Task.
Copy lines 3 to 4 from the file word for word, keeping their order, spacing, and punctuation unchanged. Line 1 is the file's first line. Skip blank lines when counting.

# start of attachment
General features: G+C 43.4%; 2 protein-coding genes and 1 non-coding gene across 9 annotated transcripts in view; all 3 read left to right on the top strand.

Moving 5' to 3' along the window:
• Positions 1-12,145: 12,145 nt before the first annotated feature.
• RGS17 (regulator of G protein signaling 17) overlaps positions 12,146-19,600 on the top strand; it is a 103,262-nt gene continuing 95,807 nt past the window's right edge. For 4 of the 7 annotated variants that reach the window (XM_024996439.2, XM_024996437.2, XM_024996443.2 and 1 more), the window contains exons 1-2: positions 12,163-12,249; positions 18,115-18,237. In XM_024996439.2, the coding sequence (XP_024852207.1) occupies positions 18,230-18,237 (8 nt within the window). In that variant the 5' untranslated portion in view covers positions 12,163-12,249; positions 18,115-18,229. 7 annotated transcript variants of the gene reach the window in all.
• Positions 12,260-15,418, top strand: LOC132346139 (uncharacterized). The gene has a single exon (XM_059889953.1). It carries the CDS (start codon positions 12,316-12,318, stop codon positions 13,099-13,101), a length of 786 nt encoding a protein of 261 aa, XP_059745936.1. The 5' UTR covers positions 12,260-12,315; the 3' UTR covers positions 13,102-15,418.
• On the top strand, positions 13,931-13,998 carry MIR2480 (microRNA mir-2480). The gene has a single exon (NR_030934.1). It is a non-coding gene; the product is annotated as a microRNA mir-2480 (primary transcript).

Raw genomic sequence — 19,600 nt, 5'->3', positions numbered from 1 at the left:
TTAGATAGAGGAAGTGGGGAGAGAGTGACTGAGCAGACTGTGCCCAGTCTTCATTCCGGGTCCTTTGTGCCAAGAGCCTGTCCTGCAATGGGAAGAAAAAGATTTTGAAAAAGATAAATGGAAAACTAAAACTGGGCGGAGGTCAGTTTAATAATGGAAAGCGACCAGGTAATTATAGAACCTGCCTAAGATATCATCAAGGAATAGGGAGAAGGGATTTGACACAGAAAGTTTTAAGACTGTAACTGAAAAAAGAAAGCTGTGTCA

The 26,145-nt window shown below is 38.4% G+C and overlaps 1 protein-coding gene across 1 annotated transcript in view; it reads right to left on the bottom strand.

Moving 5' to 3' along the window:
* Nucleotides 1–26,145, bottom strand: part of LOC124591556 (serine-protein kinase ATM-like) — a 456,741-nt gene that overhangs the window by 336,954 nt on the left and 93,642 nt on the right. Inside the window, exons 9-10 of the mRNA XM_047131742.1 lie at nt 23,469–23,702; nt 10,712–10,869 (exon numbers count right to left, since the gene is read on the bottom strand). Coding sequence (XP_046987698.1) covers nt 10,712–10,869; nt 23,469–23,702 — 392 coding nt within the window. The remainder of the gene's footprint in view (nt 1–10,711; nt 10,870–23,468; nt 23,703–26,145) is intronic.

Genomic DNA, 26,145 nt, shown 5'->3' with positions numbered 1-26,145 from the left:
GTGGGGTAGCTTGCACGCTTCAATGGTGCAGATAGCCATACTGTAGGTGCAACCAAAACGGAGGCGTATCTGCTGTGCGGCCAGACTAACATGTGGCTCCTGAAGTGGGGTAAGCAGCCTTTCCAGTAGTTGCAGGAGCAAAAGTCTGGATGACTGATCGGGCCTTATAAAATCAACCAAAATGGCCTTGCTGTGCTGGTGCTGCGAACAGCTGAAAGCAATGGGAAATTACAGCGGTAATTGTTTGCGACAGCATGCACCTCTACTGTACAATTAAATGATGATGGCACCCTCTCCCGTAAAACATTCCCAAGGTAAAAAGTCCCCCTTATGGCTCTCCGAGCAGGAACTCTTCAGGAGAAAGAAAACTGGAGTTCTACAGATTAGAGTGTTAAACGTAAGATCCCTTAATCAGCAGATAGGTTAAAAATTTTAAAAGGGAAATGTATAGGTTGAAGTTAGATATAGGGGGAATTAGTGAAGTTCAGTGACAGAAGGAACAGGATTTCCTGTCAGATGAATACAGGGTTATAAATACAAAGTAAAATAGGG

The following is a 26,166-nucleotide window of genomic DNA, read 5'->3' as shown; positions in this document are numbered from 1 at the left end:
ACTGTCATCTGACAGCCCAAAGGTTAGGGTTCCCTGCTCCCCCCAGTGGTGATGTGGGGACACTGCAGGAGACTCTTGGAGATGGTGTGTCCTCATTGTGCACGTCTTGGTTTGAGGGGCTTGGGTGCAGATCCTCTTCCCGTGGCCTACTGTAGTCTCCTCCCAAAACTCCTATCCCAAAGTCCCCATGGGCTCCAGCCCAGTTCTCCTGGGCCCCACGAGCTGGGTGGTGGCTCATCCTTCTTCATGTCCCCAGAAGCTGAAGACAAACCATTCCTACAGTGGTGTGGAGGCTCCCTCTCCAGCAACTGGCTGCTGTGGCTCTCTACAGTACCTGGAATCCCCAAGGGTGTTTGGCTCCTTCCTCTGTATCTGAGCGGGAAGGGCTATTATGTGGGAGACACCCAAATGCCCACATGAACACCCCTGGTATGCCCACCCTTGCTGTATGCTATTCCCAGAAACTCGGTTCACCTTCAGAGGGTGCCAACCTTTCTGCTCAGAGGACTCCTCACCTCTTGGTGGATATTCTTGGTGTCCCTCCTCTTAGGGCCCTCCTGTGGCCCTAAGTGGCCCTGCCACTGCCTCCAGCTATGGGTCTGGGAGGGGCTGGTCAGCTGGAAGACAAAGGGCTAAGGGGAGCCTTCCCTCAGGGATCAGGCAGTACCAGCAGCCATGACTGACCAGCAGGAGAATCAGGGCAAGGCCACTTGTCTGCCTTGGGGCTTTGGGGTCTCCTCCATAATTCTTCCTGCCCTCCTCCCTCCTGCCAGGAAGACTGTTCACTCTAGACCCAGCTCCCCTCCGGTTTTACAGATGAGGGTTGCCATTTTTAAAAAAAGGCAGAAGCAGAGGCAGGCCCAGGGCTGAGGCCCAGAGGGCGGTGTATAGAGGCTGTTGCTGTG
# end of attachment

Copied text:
• Positions 1-12,145: 12,145 nt before the first annotated feature.
• RGS17 (regulator of G protein signaling 17) overlaps positions 12,146-19,600 on the top strand; it is a 103,262-nt gene continuing 95,807 nt past the window's right edge. For 4 of the 7 annotated variants that reach the window (XM_024996439.2, XM_024996437.2, XM_024996443.2 and 1 more), the window contains exons 1-2: positions 12,163-12,249; positions 18,115-18,237. In XM_024996439.2, the coding sequence (XP_024852207.1) occupies positions 18,230-18,237 (8 nt within the window). In that variant the 5' untranslated portion in view covers positions 12,163-12,249; positions 18,115-18,229. 7 annotated transcript variants of the gene reach the window in all.